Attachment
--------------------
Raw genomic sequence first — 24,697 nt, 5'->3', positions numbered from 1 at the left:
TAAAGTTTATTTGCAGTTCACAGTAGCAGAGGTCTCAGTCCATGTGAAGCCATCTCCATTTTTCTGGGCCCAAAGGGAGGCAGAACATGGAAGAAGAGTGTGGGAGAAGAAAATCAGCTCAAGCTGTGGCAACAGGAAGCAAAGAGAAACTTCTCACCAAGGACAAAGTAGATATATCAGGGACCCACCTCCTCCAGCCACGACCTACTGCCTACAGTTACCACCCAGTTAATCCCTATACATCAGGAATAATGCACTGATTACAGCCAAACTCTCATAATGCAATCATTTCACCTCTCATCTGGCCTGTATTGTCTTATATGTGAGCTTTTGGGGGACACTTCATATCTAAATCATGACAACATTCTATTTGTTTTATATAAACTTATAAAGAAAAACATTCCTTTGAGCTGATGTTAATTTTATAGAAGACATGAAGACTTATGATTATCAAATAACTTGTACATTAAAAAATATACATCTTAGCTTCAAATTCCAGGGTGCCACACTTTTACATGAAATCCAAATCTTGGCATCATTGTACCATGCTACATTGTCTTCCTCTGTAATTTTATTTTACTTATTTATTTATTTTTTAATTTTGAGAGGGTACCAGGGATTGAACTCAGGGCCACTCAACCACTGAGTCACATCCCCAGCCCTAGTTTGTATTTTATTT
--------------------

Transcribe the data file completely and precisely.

Raw genomic sequence first — 24,697 nt, 5'->3', positions numbered from 1 at the left:
TAAAGTTTATTTGCAGTTCACAGTAGCAGAGGTCTCAGTCCATGTGAAGCCATCTCCATTTTTCTGGGCCCAAAGGGAGGCAGAACATGGAAGAAGAGTGTGGGAGAAGAAAATCAGCTCAAGCTGTGGCAACAGGAAGCAAAGAGAAACTTCTCACCAAGGACAAAGTAGATATATCAGGGACCCACCTCCTCCAGCCACGACCTACTGCCTACAGTTACCACCCAGTTAATCCCTATACATCAGGAATAATGCACTGATTACAGCCAAACTCTCATAATGCAATCATTTCACCTCTCATCTGGCCTGTATTGTCTTATATGTGAGCTTTTGGGGGACACTTCATATCTAAATCATGACAACATTCTATTTGTTTTATATAAACTTATAAAGAAAAACATTCCTTTGAGCTGATGTTAATTTTATAGAAGACATGAAGACTTATGATTATCAAATAACTTGTACATTAAAAAATATACATCTTAGCTTCAAATTCCAGGGTGCCACACTTTTACATGAAATCCAAATCTTGGCATCATTGTACCATGCTACATTGTCTTCCTCTGTAATTTTATTTTACTTATTTATTTATTTTTTAATTTTGAGAGGGTACCAGGGATTGAACTCAGGGCCACTCAACCACTGAGTCACATCCCCAGCCCTAGTTTGTATTTTATTT